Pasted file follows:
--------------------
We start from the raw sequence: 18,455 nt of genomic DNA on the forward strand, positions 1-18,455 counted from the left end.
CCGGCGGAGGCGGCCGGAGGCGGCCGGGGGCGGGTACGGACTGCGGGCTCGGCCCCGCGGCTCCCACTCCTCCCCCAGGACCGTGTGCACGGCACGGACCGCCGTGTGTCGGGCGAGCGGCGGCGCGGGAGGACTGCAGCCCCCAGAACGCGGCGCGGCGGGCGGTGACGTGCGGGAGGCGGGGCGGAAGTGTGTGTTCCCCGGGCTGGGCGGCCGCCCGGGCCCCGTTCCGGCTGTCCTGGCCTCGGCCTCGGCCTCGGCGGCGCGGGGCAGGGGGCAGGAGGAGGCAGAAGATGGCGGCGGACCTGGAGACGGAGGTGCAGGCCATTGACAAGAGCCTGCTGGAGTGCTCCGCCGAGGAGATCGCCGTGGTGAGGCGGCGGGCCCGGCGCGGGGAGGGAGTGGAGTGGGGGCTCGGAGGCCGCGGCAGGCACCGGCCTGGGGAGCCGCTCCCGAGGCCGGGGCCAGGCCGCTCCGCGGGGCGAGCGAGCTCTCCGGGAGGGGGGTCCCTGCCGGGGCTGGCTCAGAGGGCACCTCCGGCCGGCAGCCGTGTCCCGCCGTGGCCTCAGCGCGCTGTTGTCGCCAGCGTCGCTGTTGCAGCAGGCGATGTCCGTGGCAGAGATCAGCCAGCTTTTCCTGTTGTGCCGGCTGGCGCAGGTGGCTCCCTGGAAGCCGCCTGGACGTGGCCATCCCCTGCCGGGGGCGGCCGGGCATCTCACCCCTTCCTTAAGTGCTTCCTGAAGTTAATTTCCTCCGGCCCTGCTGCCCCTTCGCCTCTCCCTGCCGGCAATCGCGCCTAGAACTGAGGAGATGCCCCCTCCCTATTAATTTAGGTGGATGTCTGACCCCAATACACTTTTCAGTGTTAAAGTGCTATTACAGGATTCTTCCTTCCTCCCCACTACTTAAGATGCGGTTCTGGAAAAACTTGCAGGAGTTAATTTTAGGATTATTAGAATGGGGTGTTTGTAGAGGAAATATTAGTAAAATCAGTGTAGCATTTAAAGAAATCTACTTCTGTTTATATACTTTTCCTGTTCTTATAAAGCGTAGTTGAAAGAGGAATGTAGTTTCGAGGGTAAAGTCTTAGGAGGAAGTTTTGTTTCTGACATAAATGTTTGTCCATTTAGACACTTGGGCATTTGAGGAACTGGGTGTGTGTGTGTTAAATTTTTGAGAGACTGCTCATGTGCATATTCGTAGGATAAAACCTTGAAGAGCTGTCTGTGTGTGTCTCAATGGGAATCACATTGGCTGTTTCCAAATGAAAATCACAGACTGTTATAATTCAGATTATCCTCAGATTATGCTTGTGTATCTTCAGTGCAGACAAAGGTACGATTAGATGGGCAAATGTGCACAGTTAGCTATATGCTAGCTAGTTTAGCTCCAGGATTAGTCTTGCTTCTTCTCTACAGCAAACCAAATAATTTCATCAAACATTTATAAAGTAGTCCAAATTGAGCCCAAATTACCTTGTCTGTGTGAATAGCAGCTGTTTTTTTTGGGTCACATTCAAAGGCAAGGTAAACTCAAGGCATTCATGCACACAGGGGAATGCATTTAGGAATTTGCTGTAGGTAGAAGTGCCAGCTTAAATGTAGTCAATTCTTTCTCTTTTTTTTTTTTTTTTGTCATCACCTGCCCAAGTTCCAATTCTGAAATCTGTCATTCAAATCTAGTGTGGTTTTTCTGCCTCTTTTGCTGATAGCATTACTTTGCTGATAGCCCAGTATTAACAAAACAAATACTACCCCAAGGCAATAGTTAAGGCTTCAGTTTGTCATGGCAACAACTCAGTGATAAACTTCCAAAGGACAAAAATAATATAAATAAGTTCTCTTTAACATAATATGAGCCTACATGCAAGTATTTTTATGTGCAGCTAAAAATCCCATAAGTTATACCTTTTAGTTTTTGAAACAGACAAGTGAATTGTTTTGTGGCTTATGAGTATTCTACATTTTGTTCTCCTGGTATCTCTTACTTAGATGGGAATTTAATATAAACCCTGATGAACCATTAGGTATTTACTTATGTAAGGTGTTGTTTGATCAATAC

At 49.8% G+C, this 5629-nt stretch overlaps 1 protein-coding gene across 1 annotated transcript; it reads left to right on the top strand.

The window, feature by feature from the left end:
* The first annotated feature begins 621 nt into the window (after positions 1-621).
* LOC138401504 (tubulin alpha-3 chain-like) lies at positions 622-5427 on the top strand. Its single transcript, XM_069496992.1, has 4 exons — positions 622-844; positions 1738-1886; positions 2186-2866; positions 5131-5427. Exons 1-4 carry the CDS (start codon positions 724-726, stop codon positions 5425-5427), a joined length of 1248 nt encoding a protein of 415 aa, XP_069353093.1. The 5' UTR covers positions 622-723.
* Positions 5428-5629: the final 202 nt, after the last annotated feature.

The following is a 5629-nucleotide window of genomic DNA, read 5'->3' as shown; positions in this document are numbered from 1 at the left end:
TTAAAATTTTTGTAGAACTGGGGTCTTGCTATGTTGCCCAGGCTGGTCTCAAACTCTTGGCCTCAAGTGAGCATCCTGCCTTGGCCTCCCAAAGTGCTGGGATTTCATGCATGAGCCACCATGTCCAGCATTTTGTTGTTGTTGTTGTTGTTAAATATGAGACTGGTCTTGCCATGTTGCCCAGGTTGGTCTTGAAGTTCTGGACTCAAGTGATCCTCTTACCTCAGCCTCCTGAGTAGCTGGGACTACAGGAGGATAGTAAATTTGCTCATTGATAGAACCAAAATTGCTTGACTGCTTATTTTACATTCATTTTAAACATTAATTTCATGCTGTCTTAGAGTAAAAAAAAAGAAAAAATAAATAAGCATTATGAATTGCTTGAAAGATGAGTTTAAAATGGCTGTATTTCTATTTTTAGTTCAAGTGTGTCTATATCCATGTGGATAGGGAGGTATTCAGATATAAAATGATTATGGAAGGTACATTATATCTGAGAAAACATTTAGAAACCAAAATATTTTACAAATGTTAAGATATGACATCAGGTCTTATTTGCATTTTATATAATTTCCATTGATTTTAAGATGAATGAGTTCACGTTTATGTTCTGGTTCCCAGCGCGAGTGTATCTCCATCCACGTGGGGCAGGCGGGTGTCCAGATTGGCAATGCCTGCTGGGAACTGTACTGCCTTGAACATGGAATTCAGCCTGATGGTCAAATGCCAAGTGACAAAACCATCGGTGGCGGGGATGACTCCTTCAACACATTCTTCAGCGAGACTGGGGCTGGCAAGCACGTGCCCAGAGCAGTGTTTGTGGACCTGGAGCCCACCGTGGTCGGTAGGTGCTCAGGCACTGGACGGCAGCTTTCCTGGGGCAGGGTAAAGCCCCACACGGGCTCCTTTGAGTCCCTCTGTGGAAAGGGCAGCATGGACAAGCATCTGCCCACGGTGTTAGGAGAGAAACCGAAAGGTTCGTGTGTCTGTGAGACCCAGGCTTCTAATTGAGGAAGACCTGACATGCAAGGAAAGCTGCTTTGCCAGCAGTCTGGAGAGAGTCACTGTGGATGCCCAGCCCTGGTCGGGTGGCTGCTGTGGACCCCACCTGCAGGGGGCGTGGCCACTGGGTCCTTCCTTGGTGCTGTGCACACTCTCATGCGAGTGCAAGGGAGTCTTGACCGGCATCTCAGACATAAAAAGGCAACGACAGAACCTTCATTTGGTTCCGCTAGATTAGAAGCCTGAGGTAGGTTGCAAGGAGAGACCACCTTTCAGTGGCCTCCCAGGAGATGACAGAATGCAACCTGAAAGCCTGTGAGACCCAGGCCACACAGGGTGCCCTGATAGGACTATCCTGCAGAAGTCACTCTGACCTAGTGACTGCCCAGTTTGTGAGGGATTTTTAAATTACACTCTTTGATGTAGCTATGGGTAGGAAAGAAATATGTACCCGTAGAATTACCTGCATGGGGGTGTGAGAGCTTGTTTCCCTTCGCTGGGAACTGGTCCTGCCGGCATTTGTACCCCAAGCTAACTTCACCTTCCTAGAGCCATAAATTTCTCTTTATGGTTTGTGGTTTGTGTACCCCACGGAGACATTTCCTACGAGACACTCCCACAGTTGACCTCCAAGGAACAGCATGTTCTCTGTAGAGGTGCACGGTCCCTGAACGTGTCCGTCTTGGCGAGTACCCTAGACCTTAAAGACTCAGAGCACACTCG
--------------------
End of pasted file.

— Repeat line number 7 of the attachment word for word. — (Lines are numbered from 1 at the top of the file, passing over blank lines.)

* Positions 5428-5629: the final 202 nt, after the last annotated feature.